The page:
“The idea of Freeze II is another bad film from the Obama production company,” Danon said at the meetings. “It is strange that the election results in the United States didn’t light a giant warning light for Obama that the way to justify his Nobel Prize is not through pressuring Israel.”
Likud backbenchers were not the only members of the ruling party to slam the moratorium.
“This is not a question of three months, but a process that will ultimately bring about the determination of final borders,” warned Deputy Minister for Negev and Galilee Development Ayoub Kara (Likud). “The American ‘commitment’ to a veto [of a unilateral Palestinian declaration of statehood] in the UN Security Council, which is restricted to a year, is a serious strategic error. This is the time frame dedicated to a final agreement, and if, God forbid, we don’t meet the conditions, the veto that was taken for granted in the past will turn into something uncertain.”
Kara dismissed the American offers of increased military and budgetary aid as “temptations that do not make the situation any better.”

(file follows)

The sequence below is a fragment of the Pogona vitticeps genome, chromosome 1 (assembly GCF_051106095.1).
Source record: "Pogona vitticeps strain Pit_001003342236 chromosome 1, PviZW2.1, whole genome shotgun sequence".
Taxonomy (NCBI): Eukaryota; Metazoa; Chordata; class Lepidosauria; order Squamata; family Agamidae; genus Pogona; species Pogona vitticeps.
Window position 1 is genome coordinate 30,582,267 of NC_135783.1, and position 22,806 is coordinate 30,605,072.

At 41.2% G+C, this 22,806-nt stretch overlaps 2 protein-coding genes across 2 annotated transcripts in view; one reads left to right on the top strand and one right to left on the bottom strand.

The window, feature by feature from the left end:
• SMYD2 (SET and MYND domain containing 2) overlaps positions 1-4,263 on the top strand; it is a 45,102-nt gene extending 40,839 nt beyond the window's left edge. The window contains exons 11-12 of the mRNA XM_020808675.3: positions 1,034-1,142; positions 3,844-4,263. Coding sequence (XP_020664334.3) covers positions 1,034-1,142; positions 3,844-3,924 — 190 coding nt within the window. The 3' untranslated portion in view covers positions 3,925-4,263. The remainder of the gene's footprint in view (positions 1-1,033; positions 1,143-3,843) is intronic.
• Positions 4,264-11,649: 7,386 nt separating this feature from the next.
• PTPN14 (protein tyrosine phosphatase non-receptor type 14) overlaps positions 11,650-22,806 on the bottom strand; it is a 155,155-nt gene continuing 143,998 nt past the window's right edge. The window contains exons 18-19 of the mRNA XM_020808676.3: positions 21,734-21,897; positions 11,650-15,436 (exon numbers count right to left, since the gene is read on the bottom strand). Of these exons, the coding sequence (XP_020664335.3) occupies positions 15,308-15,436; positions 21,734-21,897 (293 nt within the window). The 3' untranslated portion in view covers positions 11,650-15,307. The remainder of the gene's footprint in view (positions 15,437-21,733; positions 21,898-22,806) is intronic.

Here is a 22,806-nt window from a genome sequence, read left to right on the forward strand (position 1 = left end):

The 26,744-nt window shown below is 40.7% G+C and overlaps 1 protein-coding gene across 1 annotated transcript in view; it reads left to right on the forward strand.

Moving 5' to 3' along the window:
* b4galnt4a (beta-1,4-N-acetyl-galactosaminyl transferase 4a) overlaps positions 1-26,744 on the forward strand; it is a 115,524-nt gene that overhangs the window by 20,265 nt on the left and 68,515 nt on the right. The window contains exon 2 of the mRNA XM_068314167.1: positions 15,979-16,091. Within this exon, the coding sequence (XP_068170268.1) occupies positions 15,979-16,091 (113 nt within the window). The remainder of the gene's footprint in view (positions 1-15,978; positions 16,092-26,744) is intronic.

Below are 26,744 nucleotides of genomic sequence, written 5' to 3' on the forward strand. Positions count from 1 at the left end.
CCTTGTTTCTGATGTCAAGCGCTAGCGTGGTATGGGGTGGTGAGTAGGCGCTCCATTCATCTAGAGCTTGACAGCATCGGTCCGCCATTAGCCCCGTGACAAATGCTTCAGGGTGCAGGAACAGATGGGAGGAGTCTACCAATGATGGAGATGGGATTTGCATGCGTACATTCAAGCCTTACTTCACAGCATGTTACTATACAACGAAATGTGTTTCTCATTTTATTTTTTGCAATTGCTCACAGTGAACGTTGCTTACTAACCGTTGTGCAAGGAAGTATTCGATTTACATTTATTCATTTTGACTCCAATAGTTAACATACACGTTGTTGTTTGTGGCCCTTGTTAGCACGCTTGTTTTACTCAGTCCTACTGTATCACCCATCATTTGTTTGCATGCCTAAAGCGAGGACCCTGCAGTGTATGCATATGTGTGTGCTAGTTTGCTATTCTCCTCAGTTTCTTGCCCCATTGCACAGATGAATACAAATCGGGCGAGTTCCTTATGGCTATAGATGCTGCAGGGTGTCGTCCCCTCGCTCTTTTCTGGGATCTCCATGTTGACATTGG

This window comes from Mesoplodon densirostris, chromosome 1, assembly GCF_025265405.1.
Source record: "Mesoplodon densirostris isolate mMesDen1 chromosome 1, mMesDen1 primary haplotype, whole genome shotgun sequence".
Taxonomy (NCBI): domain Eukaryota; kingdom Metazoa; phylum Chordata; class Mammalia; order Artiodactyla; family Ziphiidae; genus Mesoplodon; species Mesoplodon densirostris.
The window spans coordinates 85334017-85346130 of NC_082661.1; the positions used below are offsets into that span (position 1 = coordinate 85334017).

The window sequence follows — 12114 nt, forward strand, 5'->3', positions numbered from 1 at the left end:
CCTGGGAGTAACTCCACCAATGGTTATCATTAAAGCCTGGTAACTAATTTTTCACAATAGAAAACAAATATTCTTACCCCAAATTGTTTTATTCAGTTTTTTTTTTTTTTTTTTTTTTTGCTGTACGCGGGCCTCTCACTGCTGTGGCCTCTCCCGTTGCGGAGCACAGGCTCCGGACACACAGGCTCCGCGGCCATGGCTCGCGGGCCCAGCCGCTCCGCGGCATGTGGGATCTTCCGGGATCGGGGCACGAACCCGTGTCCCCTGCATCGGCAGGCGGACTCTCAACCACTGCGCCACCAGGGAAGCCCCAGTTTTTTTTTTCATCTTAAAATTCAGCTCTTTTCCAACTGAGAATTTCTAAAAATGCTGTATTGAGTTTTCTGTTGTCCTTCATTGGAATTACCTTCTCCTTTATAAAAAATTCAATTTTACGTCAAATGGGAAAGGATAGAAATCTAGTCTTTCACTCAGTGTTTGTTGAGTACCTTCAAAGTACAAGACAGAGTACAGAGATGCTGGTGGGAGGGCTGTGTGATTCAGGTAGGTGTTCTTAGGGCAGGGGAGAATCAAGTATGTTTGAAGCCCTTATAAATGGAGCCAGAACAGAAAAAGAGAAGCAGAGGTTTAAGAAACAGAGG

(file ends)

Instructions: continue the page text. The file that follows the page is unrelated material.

“As long as the conversations with [PA President Mahmoud] Abbas aren’t being held in Gaza, there is no reason to continue the negotiations, and as long as Abbas isn’t able to step on Gazan soil because the rulers there don’t yield to temptations and stick to the benefits offered by 72 virgins, we can’t be pulled along after baseless promises,” Kara said.
Elkin and MK Arye Eldad (National Union) sent a letter on Sunday to the right-wing members of the government calling to oppose the US freeze proposal. The pair called on MKs to “stand with them in this testing time, to oppose every additional freeze and to demand a renewal of building, as the cabinet decided.”
The letter continued, “No security package can be as valuable as the security provided by the hills and the Jordan Valley.”
But opposition MKs in Kadima warned that refusing to accede to the American request for another moratorium could have bad consequences.
“Ideological stubbornness and political stubbornness will bring about a binational state,” warned MK Otniel Schneller (Kadima). “We must first and foremost maintain our national interests, of which settlement is just one, and to accept the American proposition that will ensure the continuation of the peace process alongside building in the settlement blocs.”
“We in Kadima,” added Schneller, “honestly intend to support the diplomatic process on the basis of two national states, to be partners in maintaining the national interests of Israel, and to join a unity government on a basis of ideology and national responsibility.”
AP and Jerusalem Post staff contributed to this report.